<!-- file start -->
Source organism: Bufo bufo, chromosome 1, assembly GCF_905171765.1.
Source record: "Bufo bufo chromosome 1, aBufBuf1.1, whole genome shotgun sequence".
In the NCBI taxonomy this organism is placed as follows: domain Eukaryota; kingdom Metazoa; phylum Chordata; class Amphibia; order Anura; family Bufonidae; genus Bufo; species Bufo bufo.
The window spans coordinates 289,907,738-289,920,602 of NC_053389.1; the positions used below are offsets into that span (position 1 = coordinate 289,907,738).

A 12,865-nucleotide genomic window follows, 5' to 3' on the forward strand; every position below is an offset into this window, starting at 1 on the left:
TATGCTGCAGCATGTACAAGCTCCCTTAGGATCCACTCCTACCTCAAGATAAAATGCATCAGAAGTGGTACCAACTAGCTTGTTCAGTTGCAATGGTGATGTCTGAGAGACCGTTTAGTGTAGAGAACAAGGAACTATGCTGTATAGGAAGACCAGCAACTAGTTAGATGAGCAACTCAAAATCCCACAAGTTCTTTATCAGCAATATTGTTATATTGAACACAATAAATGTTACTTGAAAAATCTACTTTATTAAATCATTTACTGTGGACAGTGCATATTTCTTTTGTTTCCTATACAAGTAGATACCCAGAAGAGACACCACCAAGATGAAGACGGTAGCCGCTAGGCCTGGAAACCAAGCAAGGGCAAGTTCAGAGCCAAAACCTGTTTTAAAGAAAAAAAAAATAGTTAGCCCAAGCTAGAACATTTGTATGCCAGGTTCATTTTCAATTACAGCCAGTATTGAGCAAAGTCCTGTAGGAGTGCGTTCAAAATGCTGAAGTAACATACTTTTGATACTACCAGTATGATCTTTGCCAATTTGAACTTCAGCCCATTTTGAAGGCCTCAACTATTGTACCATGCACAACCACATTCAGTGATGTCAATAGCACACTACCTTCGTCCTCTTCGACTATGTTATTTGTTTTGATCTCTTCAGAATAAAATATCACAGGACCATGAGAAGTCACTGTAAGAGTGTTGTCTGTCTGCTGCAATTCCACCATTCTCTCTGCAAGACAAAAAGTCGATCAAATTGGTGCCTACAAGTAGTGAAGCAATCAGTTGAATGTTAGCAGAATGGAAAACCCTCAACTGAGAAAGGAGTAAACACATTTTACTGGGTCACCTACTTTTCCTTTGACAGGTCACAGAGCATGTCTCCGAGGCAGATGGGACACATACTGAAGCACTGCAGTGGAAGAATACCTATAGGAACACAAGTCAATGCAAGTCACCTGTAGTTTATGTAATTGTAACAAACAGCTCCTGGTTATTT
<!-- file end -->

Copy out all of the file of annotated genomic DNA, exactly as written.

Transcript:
Source organism: Bufo bufo, chromosome 1, assembly GCF_905171765.1.
Source record: "Bufo bufo chromosome 1, aBufBuf1.1, whole genome shotgun sequence".
In the NCBI taxonomy this organism is placed as follows: domain Eukaryota; kingdom Metazoa; phylum Chordata; class Amphibia; order Anura; family Bufonidae; genus Bufo; species Bufo bufo.
The window spans coordinates 289,907,738-289,920,602 of NC_053389.1; the positions used below are offsets into that span (position 1 = coordinate 289,907,738).

A 12,865-nucleotide genomic window follows, 5' to 3' on the forward strand; every position below is an offset into this window, starting at 1 on the left:
TATGCTGCAGCATGTACAAGCTCCCTTAGGATCCACTCCTACCTCAAGATAAAATGCATCAGAAGTGGTACCAACTAGCTTGTTCAGTTGCAATGGTGATGTCTGAGAGACCGTTTAGTGTAGAGAACAAGGAACTATGCTGTATAGGAAGACCAGCAACTAGTTAGATGAGCAACTCAAAATCCCACAAGTTCTTTATCAGCAATATTGTTATATTGAACACAATAAATGTTACTTGAAAAATCTACTTTATTAAATCATTTACTGTGGACAGTGCATATTTCTTTTGTTTCCTATACAAGTAGATACCCAGAAGAGACACCACCAAGATGAAGACGGTAGCCGCTAGGCCTGGAAACCAAGCAAGGGCAAGTTCAGAGCCAAAACCTGTTTTAAAGAAAAAAAAAATAGTTAGCCCAAGCTAGAACATTTGTATGCCAGGTTCATTTTCAATTACAGCCAGTATTGAGCAAAGTCCTGTAGGAGTGCGTTCAAAATGCTGAAGTAACATACTTTTGATACTACCAGTATGATCTTTGCCAATTTGAACTTCAGCCCATTTTGAAGGCCTCAACTATTGTACCATGCACAACCACATTCAGTGATGTCAATAGCACACTACCTTCGTCCTCTTCGACTATGTTATTTGTTTTGATCTCTTCAGAATAAAATATCACAGGACCATGAGAAGTCACTGTAAGAGTGTTGTCTGTCTGCTGCAATTCCACCATTCTCTCTGCAAGACAAAAAGTCGATCAAATTGGTGCCTACAAGTAGTGAAGCAATCAGTTGAATGTTAGCAGAATGGAAAACCCTCAACTGAGAAAGGAGTAAACACATTTTACTGGGTCACCTACTTTTCCTTTGACAGGTCACAGAGCATGTCTCCGAGGCAGATGGGACACATACTGAAGCACTGCAGTGGAAGAATACCTATAGGAACACAAGTCAATGCAAGTCACCTGTAGTTTATGTAATTGTAACAAACAGCTCCTGGTTATTT